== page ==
One thing that makes facility management, ahem, interesting is variety. There is no end to things that can go wrong with the building itself, to say nothing about complaints from occupants. Fortunately, there are also plenty of opportunities to add value. A look at this year’s FMXcellence honorees shows how many ways there are to do that.Westminster Schools is a great example of bootstrapping an energy and water efficiency program. The facility department has taken a methodical approach, building on success year after year.And an internal initiative of the facilities office of the Ohio Department of Transportation led to a customer-centric master planning process that replaced a cookie-cutter way of handling facility replacements.Sometimes, the impetus for a program comes from outside the facility department. U.S. Customs and Border Protection developed an efficient way to meet new mission requirements for 31 land entry ports after Congress funded a $420 million modernization effort. Des Moines Public Schools also seized a major opportunity when Iowa voters OKed a statewide sales tax for education. The Students First program produced a major overhaul of city schools.And in Leon County, when government bodies aimed to consolidate public safety functions, the facility department earned their trust and produced an innovative mission critical public safety building that has won praise from its occupants.Last but not least, this year’s honorees include a turnaround story. The facilities department of The George Washington University aspired to be carbon neutral and needed a way to fund projects to move toward that goal. The Eco-Building Program has produced significant energy savings and made changes in the design and construction process that will pay dividends for years to come.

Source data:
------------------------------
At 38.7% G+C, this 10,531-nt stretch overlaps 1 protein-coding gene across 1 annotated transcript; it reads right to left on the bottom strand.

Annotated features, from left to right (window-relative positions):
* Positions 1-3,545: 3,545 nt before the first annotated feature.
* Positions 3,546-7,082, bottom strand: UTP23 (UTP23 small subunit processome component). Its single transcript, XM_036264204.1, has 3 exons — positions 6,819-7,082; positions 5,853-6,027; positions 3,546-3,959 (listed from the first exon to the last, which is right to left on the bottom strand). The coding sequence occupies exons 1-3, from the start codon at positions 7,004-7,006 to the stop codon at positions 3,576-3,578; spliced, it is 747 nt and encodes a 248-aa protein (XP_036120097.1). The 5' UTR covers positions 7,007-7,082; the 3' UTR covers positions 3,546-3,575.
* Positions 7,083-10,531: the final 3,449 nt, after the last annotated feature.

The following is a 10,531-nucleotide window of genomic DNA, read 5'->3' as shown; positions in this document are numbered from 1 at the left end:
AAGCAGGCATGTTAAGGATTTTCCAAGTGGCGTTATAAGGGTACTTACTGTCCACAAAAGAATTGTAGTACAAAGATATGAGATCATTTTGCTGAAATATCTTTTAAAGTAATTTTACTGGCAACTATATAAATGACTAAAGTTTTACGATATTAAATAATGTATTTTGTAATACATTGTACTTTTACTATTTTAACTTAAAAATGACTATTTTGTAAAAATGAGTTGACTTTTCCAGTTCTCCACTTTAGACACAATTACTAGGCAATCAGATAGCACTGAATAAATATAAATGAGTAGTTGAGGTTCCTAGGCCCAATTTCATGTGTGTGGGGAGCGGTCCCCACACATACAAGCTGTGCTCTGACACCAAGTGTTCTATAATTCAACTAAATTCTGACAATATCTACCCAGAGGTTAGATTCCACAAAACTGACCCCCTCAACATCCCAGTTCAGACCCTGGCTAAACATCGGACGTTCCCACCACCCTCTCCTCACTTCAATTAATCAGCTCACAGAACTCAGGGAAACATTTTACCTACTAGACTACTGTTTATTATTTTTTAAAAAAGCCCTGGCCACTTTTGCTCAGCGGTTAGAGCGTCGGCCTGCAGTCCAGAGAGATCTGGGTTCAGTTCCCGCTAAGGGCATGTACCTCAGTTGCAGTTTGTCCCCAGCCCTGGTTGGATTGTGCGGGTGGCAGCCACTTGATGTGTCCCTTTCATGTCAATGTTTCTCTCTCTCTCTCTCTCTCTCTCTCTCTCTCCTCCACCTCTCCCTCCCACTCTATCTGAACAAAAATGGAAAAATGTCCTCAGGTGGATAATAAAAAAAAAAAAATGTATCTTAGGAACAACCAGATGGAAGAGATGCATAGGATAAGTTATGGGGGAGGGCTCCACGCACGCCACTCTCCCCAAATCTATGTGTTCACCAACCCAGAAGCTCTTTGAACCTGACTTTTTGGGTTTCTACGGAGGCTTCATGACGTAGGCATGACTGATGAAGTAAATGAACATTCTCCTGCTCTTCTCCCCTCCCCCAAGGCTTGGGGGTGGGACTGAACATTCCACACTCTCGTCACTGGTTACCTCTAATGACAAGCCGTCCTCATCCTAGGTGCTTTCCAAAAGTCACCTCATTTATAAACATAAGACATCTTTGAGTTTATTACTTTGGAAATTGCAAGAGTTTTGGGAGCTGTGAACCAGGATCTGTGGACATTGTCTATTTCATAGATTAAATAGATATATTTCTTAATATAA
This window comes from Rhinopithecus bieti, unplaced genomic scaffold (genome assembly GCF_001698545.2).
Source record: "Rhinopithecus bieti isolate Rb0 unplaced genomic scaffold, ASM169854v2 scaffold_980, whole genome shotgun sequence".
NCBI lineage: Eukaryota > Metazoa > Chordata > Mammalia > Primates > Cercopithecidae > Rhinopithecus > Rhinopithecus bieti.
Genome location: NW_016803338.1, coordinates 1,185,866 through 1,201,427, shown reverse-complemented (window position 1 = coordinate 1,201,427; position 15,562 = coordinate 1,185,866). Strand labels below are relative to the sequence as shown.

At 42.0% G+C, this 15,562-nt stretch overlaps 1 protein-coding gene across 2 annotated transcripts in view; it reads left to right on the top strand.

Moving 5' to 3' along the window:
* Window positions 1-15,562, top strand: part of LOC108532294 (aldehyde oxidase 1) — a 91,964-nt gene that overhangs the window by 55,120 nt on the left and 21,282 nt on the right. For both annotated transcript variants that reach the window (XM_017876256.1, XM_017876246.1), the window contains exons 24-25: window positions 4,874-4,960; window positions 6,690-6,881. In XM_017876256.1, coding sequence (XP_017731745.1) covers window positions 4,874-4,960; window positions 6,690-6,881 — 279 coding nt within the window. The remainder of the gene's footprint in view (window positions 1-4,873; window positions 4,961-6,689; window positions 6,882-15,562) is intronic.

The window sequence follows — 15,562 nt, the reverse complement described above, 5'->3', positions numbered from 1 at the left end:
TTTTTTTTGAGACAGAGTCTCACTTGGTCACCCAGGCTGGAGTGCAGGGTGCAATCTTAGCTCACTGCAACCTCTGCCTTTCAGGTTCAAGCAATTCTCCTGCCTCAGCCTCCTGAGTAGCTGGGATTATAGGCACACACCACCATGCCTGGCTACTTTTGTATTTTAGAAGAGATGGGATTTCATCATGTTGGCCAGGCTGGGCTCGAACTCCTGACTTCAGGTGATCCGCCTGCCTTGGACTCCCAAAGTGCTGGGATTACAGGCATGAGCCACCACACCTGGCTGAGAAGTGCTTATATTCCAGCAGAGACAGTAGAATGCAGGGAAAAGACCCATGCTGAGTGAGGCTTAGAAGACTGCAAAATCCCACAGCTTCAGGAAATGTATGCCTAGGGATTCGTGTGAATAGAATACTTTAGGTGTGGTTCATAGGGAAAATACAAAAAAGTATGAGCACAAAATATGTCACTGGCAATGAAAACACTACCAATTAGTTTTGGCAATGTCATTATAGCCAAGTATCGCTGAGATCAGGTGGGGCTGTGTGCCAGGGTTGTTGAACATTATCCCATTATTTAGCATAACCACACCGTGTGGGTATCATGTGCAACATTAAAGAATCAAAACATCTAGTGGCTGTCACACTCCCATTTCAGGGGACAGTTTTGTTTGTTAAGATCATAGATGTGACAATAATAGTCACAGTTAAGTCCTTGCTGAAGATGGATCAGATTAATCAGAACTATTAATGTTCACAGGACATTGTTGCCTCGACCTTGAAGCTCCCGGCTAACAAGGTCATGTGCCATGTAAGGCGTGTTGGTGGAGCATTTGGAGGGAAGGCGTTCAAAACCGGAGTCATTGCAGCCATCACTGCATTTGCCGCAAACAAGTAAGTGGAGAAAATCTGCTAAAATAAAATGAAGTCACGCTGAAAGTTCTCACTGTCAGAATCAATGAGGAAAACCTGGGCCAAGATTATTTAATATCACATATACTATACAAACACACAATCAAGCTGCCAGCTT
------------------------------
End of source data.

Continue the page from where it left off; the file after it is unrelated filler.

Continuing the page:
If your facility department has completed a project or program that added significant value to your organization, consider applying for FMXcellence recognition. Click here for four benefits of recognition.